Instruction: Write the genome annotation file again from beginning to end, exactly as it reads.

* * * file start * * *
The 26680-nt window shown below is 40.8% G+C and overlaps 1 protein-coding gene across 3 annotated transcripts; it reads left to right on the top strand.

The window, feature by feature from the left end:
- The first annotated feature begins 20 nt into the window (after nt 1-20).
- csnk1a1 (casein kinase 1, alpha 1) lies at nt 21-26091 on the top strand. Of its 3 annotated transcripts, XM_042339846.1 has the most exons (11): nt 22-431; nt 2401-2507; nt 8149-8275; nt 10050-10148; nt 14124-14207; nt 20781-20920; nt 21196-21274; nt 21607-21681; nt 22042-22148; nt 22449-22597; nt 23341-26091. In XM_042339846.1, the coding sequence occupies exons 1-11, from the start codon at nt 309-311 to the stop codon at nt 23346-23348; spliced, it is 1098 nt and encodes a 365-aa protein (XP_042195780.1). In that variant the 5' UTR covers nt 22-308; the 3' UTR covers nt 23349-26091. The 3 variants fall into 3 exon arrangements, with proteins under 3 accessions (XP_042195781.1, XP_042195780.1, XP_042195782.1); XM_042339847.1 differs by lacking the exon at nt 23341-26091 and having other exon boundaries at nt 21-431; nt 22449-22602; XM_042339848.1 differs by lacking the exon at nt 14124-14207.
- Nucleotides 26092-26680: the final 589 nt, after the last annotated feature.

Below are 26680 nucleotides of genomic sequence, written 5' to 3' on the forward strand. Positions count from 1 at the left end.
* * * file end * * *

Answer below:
The 26680-nt window shown below is 40.8% G+C and overlaps 1 protein-coding gene across 3 annotated transcripts; it reads left to right on the top strand.

The window, feature by feature from the left end:
- The first annotated feature begins 20 nt into the window (after nt 1-20).
- csnk1a1 (casein kinase 1, alpha 1) lies at nt 21-26091 on the top strand. Of its 3 annotated transcripts, XM_042339846.1 has the most exons (11): nt 22-431; nt 2401-2507; nt 8149-8275; nt 10050-10148; nt 14124-14207; nt 20781-20920; nt 21196-21274; nt 21607-21681; nt 22042-22148; nt 22449-22597; nt 23341-26091. In XM_042339846.1, the coding sequence occupies exons 1-11, from the start codon at nt 309-311 to the stop codon at nt 23346-23348; spliced, it is 1098 nt and encodes a 365-aa protein (XP_042195780.1). In that variant the 5' UTR covers nt 22-308; the 3' UTR covers nt 23349-26091. The 3 variants fall into 3 exon arrangements, with proteins under 3 accessions (XP_042195781.1, XP_042195780.1, XP_042195782.1); XM_042339847.1 differs by lacking the exon at nt 23341-26091 and having other exon boundaries at nt 21-431; nt 22449-22602; XM_042339848.1 differs by lacking the exon at nt 14124-14207.
- Nucleotides 26092-26680: the final 589 nt, after the last annotated feature.

Below are 26680 nucleotides of genomic sequence, written 5' to 3' on the forward strand. Positions count from 1 at the left end.